Referring to the drawings in detail: A represents, 1n general, my refrigerator, which is provided with an ice-containing section a and a cover (1 Beneath the ice-section is arranged a series of drawers: In the preferred form of the drawers, they are constructed with a bottom a having a perforated region a and a curved side a and with an upright section a hinged or pivoted to the refrigerator-casing A, as at a. The front wall of the refrigerator-casing A is formed with appropriately-shaped openings a which, when the drawers are pushed to the limit of their rearward range of movement, will be closed by the sections a of the drawers. The door or section a may be provided with the usuallock or fastening means a". The drawers are openable only part way, the forward movement being limited by stops a secured to the inside of the refrigerator-casing, and against which abut pins a or the like, carried by the drawers. The stops may be moved, when desired, to allow entire withdrawal of the drawers from the refrigerator, for the purpose of cleaning the interior of the refrigerator, or the drawers themselves.
As will be seen, the perforated region of each drawer is arranged so that, when the drawer is at the limit of its normal forward range of movement, it will be entirely-within the refrigerator, whereby the cold air may circulate freely through the openings of each drawer; the imperforate section a of each drawer (as graphically shown in Fig. 1) being entirely outside the refrigerator when the drawer is at the limit of its outward range of movement, whereby warm entering the refrigerator. With this form of construction of the drawers, there is a space between the curved side a and the adjacent side of the refrigerator-casing A, and this I may very advantageously utilize for the receptlon of a rack a, carrying s aced shelves a, this rack, with its shelves, eing adapted to fill said space. Means, such as hooks, or the like, a, may be provided to hold the rack at any desired heightof vertical adjustment, when the cover a! is open and it is desired to place pitchers, bottles, or the like, on said shelves, or to remove them therefrom.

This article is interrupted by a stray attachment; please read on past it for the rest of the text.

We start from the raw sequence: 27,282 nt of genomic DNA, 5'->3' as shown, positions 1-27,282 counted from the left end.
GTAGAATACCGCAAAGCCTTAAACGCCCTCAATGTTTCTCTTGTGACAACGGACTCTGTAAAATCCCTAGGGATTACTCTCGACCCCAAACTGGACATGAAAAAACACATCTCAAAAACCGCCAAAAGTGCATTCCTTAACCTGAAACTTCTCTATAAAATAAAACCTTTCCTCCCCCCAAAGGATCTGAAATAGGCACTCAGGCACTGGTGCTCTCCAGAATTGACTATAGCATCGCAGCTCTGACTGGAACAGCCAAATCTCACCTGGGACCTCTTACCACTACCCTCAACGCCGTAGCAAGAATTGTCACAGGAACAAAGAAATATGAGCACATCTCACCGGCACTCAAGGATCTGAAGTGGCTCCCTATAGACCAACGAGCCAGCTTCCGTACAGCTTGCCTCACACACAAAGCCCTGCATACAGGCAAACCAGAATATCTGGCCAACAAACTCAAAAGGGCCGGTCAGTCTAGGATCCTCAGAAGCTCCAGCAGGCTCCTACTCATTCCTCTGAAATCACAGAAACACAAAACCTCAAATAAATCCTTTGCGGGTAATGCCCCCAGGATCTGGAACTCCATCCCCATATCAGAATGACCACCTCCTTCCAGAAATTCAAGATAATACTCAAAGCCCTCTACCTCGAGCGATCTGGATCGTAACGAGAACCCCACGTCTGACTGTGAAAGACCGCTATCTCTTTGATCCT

As shown in Fig. 2, I may utilize the space mentioned for swinging drawers, or s elves, a movable on hinges a", appropriate openings, such as a, being made through the side of the casing A for these shelves, which openings are closed, when the shelf is at the limit of its ran e of inward movement, by the upright sectlon a of the drawer.
Fig. 3 illustrates a refrigerator in which the rear side thereof is curved, as shown at a, to conform to the arc-shaped" side of the drawers; this form of device dispensing with the use of the racks a of the other figures of the drawings. This fi ure also shows a drawer (1 arranged to be rawn out in the manner of an ordinary bureaudrawer; and another drawer a pivoted at its lowered end, so that it may be swung upward to close the opening a. This latter drawer may be used as an ice-containing chamber.
Fig. 4 illustrates a refrigerator in which one side thereof, which is in proximity to the segmental space a, is hinged, so as to open and constitute a door, the door carry- .ing shelves a for the reception of ice, b0ttles, or the like.
From the above description, taken in connection with the drawings, the many adof when the drawer is moved to the limit of its outward range of movement, and means for limiting the range of outward movement of said drawers.
In testimony whereof, I aiiix my signature, in the presence of two subscribing witnesses.
WILLIAM H. YOUNG.
B. F. BURGESS, R. W. RAMSPECK.